There's a subcategory on Reddit called /r/bestof which describes itself as offering "the very best hidden commentary that reddit has to offer!" Right now, the seventh-most-popular item on that list is a post from the Bernie Sanders for President subcategory with a long and cryptic headline: "/u/SockofBadKarma explains why the vote count for Bernie Sanders' AMA was suspicious and why vote fuzzing doesn't account for the irregularities."

The translation: A user called 'SockofBadKarma' details why the number of upvotes (likes) for Sanders's question-and-answer ("ask me anything," or AMA) on the site seems to have gradually dropped off. That explanation is 900 words long and walks through how the upvotes dropped off since Sanders completed his AMA. SockofBadKarma summarizes his suspicions. "So this man," he writes, "running against Hillary Clinton for the Democratic nomination for the PRESIDENT OF THE UNITED STATES, on a website which houses his BIGGEST ONLINE FAN BASE, has an AMA that is NINE TIMES MORE POPULAR in terms of comments than his previous AMA, and his vote count is hardly 50% higher and diminishing with each other hour in large chunks."

"Call me paranoid, but I think it's pretty weird."

You are paranoid, SockofBadKarma.

The idea that the Nefarious Forces of Hillary Clinton care in the least about a Reddit question-and-answer from Bernie Sanders when she is up by 50 points is, by itself, goofy. That they would then somehow clumsily endeavor to reduce the number of votes that AMA received — so clumsily that people quickly noticed — is ... well, paranoid.

But this should not surprise us. The overlap of political thought and paranoia is not in the least bit new. In 1964, Richard Hofstadter wrote of the "paranoid style in American politics," tracing its genesis to the first decades of our nation's existence. (Hey, kids! The Illuminati didn't begin with rap music.) Hofstadter marches through paranoid worries over time, delineating how they shaped political thinking. When he was writing, his focus was the American right, which blended a recent history of horrors, a rich library of existing conspiracy theories and blossoming mass media into a looming threat of communist infiltration.

Please notice that, for modern purposes, the word "communist" in that sentence is interchangeable with many others.

"The higher paranoid scholarship is nothing if not coherent," Hofstadter wrote. "In fact, the paranoid mind is far more coherent than the real world. It is nothing if not scholarly in technique." Which is another reason why we think 900 words spent analyzing arcane voting patterns on Reddit counts.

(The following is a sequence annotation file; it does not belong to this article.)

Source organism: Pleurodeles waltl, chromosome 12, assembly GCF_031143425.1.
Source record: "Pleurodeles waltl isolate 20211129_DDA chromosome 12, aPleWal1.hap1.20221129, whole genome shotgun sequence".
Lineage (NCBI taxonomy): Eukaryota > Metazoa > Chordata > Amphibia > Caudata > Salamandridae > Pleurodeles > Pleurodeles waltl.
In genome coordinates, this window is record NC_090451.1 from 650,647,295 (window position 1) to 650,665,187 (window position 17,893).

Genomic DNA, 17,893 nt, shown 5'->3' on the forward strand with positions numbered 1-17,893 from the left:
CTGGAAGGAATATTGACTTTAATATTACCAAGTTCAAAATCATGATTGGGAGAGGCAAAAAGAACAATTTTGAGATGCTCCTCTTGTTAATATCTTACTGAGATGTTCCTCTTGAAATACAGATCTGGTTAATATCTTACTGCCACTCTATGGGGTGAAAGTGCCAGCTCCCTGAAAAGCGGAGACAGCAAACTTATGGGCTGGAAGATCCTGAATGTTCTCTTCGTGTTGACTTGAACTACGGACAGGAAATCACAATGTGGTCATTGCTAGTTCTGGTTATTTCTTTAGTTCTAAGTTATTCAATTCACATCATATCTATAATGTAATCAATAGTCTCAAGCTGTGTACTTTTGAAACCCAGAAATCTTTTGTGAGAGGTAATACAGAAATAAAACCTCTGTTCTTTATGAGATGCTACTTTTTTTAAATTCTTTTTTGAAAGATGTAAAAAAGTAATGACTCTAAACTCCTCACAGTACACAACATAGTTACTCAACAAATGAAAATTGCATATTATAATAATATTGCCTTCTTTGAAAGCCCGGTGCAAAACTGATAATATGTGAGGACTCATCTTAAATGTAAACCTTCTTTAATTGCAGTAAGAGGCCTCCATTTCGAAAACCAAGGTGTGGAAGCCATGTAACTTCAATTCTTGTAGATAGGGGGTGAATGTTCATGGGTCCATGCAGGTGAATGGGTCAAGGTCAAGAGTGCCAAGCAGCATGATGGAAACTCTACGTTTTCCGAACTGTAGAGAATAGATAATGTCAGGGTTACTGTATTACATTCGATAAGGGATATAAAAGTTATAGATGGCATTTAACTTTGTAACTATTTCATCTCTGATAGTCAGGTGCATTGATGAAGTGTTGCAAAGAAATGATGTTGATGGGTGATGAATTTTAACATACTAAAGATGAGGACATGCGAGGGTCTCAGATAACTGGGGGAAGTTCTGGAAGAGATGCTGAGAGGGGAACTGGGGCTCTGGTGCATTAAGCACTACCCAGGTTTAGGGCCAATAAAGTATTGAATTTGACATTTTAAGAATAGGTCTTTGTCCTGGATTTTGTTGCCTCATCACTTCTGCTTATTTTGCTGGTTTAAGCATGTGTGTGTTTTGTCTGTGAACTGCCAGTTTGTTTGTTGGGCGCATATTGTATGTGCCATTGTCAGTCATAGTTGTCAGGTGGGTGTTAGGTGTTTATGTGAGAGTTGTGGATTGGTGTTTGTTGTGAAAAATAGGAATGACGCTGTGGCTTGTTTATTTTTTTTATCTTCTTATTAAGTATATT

Earlier this year, Dutch researchers studying the overlap of politics and conspiracies came to an interesting conclusion. They interviewed American and Dutch participants who identified their political leanings before responding to statements like, "Major companies within the pharmaceutical industry deliberately spread diseases, to sell medication" and "Illegal activities of politicians and managers are usually covered up." The conclusion? "[P]olitical extremism and conspiracy beliefs are strongly associated due to a highly structured thinking style that is aimed at making sense of societal events." The graph at right, from the study, shows two things. First, that belief in conspiracies was more prevalent at the poles of political thinking, and, second, that it's more prevalent on the right than the left.*

It's probably not a coincidence, then, that this vote-tampering hand-wringing occurred on /r/SandersForPresident and not /r/HillaryClinton2016 or /r/JebBush. (If those exist.) Sanders is much further toward the political pole than his opponent.

To the extent that he can even be considered a real opponent, that is. Sanders's poor position in the polls may drive some of the willingness to see a conspiracy, too. In the wake of the Boston bombings, science journalist Maggie Koerth-Baker, writing for the Times, explored the psychology of conspiracy theories. She quoted from researcher Viren Swami. "If you know the truth and others don't," Swami said, "that’s one way you can reassert feelings of having agency." Koerth-Baker adds, "It can be comforting to do your own research even if that research is flawed. It feels good to be the wise old goat in a flock of sheep." Or sheeple.

If you're curious, not everyone on Reddit blames Clinton. "Reddit is a wholly owned subsidiary of Conde Nast, which has extreme corporate interest in keeping the corporate tax rate low," writes israfel070. "Yesterday Bernie introduced legislation for the long-advocated 'Robin Hood Tax.' They cut down his AMA to reduce the spread of his ideas and forestall a growth of support for them."

He then added, "Wow I'm such a crazy conspiracy theorist," presumably meaning to be sarcastic.


* An additional finding that is interesting: "Conspiracy beliefs were positively correlated with more extreme attitudes about Apple computers (r 1⁄4 .13, p < .05), Ikea furniture (r 1⁄4 .15, p < .02), smartphones (r 1⁄4 .20, p 1⁄4 .001), and public transport (r 1⁄4 .13, p < .04)."